My name is Michelle Bowman, and I’ve been traveling down a twisty, turny road towards a life dedicated to the fiber arts. While I learned to sew and crochet as a child and I’ve been making stuff ever since then, I didn’t really self-identify with being a creative person until about fifteen years ago. I remember the day, actually—I was with a group of friends, we’d had a happy afternoon together, and we were sitting around the dining room table, just chatting. Somebody was doodling with pen on paper, and I just had a sudden urge to color. Someone had given us some oil pastels, so on paper from an old sketch book, I colored. It was swirls of color, arranged in rainbow sequence, and for the first time EVER, it didn’t matter—it didn’t matter what anybody else thought, it didn’t matter what I thought, it didn’t matter what the end product was. What did matter was the doing of it—that I was having fun, that I was liberated, unencumbered, that I had the freedom of a 6-year-old…or at least, the freedom a 6-year-old should have while discovering self-expression via crayons. (Yep, there’s a story there.)
While I put off crochet in my twenties, I never did stop sewing. But it wasn’t what I thought of as creative sewing; it was done to save money on things I needed. I made curtains, bathrobes, pillows—stuff like that. I took up, and left off, other crafts along the way: dried and silk flower arranging, cross stitch, seed beading and other jewelry making—I think I’ve forgotten about some other crafts I sampled. But I have always wanted to make things that were useful—not knick-knacks that sat on a shelf and needed to be dusted every once in a while, but useful things that were also decorative.
But clothing had always eluded me. I learned to use a sewing machine in 7th grade (anybody else remember home economics classes?) and we had to make a garment for ourselves to pass the class. I chose a wrap top, thinking that it would be easier to fit. I really liked that class, and I was thrilled at the chance to learn how to use a sewing machine. I made my garment the way the teacher and the pattern envelope said: measure bust, measure waist, cut along this line, sew along this line. I got an A on my project, but it didn’t fit. It gaped in the front and was too large in the shoulder. I tried to make other garments after that, thinking that wrap garments just didn’t work for me. Same thing happened: the garment fit around the bust, but was otherwise too large. (It would be a couple of decades before I found out why.)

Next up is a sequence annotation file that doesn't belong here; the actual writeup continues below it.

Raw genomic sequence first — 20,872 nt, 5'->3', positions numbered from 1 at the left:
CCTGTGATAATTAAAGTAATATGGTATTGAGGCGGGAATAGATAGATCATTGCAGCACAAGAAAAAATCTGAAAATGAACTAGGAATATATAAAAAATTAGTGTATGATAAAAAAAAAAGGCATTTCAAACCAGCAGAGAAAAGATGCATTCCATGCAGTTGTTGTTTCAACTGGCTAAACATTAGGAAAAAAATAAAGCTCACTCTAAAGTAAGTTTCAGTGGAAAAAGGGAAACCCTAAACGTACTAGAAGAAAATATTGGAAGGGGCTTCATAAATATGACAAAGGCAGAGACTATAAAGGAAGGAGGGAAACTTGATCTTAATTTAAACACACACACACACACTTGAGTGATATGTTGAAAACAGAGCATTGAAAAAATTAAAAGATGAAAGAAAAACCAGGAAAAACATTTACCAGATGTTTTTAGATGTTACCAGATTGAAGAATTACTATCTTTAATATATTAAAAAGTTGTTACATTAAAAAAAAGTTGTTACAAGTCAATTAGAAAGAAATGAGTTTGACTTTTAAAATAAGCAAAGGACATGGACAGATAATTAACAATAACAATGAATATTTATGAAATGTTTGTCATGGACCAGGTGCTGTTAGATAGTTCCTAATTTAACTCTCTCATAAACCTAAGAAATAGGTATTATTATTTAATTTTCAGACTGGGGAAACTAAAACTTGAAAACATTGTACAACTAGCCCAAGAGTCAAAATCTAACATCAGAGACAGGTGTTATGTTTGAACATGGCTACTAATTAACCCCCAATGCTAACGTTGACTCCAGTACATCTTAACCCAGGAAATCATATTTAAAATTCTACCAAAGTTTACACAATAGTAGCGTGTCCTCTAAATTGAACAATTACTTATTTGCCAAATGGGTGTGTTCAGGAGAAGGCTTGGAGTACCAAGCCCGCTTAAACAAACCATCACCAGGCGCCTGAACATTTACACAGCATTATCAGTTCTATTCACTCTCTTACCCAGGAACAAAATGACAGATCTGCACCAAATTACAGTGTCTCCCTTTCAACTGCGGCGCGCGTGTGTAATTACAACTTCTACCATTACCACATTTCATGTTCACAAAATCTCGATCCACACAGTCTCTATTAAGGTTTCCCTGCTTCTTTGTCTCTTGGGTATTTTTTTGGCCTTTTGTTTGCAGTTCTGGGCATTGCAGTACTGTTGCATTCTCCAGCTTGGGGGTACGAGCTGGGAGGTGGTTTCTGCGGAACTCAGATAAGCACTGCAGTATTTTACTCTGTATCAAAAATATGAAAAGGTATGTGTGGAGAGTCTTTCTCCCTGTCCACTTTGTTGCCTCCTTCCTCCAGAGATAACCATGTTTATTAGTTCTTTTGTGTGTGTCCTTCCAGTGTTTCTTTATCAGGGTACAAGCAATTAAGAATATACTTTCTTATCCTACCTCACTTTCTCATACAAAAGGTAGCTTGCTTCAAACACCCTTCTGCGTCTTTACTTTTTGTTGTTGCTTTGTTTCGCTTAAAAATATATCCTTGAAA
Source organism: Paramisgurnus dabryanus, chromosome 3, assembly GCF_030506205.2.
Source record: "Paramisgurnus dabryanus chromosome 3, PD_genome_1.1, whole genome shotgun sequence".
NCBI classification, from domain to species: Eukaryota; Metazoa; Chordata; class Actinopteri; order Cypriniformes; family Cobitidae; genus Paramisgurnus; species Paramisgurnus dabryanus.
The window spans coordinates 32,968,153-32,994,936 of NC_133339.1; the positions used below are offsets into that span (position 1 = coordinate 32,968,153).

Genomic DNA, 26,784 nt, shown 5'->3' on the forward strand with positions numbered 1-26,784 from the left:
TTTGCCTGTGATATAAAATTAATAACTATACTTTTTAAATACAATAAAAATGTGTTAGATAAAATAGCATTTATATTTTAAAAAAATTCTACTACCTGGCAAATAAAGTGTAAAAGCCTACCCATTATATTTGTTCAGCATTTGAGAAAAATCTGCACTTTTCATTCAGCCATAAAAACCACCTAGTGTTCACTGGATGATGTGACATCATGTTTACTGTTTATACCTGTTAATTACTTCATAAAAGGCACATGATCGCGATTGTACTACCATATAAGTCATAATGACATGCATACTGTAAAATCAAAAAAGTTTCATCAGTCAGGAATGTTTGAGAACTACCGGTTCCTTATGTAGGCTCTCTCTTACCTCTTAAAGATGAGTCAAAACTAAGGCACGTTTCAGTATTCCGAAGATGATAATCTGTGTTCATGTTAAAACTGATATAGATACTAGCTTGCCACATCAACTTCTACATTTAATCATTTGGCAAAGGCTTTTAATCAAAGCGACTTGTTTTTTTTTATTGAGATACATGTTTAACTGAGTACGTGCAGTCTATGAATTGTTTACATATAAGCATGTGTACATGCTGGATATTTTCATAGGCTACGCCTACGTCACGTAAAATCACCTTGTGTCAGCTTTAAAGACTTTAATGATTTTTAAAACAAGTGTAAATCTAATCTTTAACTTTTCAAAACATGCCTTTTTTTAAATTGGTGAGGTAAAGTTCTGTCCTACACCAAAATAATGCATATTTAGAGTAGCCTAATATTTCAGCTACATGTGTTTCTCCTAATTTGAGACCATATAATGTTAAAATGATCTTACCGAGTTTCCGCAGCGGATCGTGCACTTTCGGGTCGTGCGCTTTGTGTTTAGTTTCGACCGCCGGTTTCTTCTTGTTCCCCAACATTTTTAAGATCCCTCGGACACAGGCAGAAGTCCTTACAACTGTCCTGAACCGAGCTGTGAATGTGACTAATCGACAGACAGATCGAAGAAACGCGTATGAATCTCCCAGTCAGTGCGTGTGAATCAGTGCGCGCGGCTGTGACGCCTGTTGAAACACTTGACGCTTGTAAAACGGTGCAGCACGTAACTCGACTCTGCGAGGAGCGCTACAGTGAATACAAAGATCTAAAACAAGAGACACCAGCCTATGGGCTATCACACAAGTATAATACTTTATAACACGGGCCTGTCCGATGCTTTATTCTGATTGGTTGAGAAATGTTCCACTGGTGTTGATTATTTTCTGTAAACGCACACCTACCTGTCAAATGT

Coloring Day opened a door for me. Being that happy, enjoying the making rather than worrying about what happens afterward or that it meets with someone else’s approval, just…I don’t know… turned on a switch. Ever since then, I have thought of myself as a creative person, and that has given me the power to delve, to try new things because YES I CAN do them, if I only try and practice. I make lots of clothing and costumes now, after lots of classes and study on sewing and fitting.
Because of Coloring Day, I felt brave enough to try a craft that had eluded me at an early age—knitting. The short story about knitting is that my first-grade teacher decided to offer a knitting class to us. I thought knitting would be easy for me; I already knew how to crochet. I showed up, ready to go, and my teacher looked at me and said, “This class is for right-handers; you won’t be able to do this, because you’re left handed.” Disappointed, but determined to try, I stayed. I remember trying to hold one needle between my knees as I used my left hand to try to make the stitches. It didn’t work, and for a long time, I counted that experience as my first major failure in life. It really affected my willingness to try new things for a long time. But, with new-found courage after Coloring Day, I decided I needed to challenge old beliefs, so I signed up for a class at a local yarn shop. Margaret Tullis, the best and most patient knitting teacher ever, said, “It doesn’t matter in knitting what hand you write with, honey.” And I learned that we hold our needles differently now than we did when I was little, and the 6-year-old me was soooo happy. I got a great foundation in knitting from that class, and I went on to take lots of classes.
And if Coloring Day opened a door, Knitting Day opened a world for me. I dove headfirst into yarn craft; I took tons of knitting classes, I learned to spin, and I completed the work to be certified as a Knitting Instructor through the Craft Yarn Council.
Along the way from there to here, the Internet happened. And lovely, generous people have posted their experiences: how they do things, what they learned, what happened when they tried this and this, what classes are worth it, what pitfalls to avoid. And they’ve shared their own travels along the road to learning and mastering their craft. So, part of what I hope to do here is to share how I do things and what I’ve learned. If I can help somebody else learn a new way to do things, that would be cool!